The Supreme Court ordered the federal government to continue enforcing severe immigration restrictions put in place during the brunt of the COVID-19 pandemic, inspiring strange bedfellows on the bench between Justices Neil Gorsuch and Ketanji Brown Jackson.
In a joint dissent, the pair argued that the court’s conservative 5-4 majority substituted its preferred policy outcome for what the law required.
“The States contend that they face an immigration crisis at the border and policymakers have failed to agree on adequate measures to address it,” the dissent states. “The only means left to mitigate the crisis, the States suggest, is an order from this Court directing the federal government to continue its COVID-era Title 42 policies as long as possible — at the very least during the pendency of our review. Today, the Court supplies just such an order.”
The battle relates to the application of Title 42 of the Public Health Services Act, which allows the Centers for Disease Control and Prevention (CDC) to block people from entering the United States to stop the spread of communicable diseases.
Former President Donald Trump invoked the law to curb legal immigration at the U.S.-Mexico and U.S.-Canada borders in March 2020, to outcry from advocates who called the policy “inhumane.” It has been used since that time to expel asylum-seekers from the United States without a hearing.
After President Joe Biden‘s administration announced plans to discontinue the policy in April 2021, a group of Republican state attorneys general — led by the state of Arizona — sued. The litigation has meant that the harsh Title 42 restrictions never lapsed.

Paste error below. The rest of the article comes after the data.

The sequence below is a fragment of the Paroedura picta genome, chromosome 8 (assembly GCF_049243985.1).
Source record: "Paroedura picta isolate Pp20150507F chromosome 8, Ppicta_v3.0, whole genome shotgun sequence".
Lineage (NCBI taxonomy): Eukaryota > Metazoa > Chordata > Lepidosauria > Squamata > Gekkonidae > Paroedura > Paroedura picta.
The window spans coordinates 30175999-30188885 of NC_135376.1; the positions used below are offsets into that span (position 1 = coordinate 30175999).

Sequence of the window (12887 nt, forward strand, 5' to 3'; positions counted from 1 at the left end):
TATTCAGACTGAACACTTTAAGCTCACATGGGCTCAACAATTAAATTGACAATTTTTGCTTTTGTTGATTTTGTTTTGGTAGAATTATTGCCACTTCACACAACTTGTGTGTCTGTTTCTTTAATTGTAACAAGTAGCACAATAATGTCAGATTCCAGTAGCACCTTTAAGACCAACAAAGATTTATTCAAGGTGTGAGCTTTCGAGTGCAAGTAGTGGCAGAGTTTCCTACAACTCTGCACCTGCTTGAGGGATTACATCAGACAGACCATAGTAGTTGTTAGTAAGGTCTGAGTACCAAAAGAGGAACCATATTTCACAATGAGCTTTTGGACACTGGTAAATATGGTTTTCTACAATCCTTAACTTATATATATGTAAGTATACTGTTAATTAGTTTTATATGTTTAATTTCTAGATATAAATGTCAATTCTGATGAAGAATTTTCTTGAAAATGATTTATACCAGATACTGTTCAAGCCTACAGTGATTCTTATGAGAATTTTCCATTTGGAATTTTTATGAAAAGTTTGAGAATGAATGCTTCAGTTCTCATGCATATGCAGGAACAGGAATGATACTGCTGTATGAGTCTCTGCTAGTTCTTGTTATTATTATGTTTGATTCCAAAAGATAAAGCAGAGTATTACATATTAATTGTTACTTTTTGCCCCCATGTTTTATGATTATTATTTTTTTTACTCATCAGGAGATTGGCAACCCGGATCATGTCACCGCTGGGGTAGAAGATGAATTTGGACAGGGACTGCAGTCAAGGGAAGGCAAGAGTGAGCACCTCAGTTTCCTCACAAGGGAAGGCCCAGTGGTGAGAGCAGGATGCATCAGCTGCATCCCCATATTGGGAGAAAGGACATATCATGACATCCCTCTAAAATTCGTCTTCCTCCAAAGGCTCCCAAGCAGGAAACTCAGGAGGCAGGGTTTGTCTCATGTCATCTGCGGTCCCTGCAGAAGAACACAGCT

Multiple court battles ensued, with different outcomes. In Louisiana, U.S. District Judge Robert Summerhays, a Trump appointee, issued a nationwide injunction forcing the administration to continue enforcing the policy in May 2021. In Washington, D.C., U.S. District Judge Emmet Sullivan, a Bill Clinton appointee, found the application of Title 42 “arbitrary and capricious,” ordering the Biden administration to halt the policy.
On Dec. 19, Chief Justice John Roberts issued an emergency stay of Sullivan’s order, while the rest of the justices considered their next steps.
Minus Gorsuch, the high court’s conservative wing found that the stay should stand pending adjudication. Gorsuch, Jackson, and the Supreme Court’s left flank found that was a mistake, even if Gorsuch added that he did not “discount” the states’ concerns.
“Even the federal government acknowledges ‘that the end of the Title 42 orders will likely have disruptive consequences,'” the dissent states. “But the current border crisis is not a COVID crisis. And courts should not be in the business of perpetuating administrative edicts designed for one emergency only because elected officials have failed to address a different emergency. We are a court of law, not policymakers of last resort.”
Gorsuch added that the global state of emergency under which the Title 42 policy was invoked has passed.
“The States may question whether the government followed the right administrative steps before issuing this decision (an issue on which I express no view),” he continued. “But they do not seriously dispute that the public-health justification undergirding the Title 42 orders has lapsed. And it is hardly obvious why we should rush in to review a ruling on a motion to intervene in a case concerning emergency decrees that have outlived their shelf life.”
The American Civil Liberties Union’s attorney Lee Gelernt, who is leading the challenge, said he will continue to fight.
“The Supreme Court has allowed Title 42 to remain in place temporarily while the case is ongoing, and we continue to challenge this horrific policy that has caused so much harm to asylum seekers and cannot plausibly be justified any longer as a public health measure,” Gelernt wrote in a statement.
Trial attorney David R. Lurie, a frequent legal commentator, interpreted Gorsuch’s dissent as a sign of him being “focused on the project of weakening certain presidential powers.”
“Gorsuch does recognize that sometimes even audaciously partisan jurists need to be somewhat ideologically consistent — in this case in order to further their broader project to weaken presidential regulatory power,” he added.
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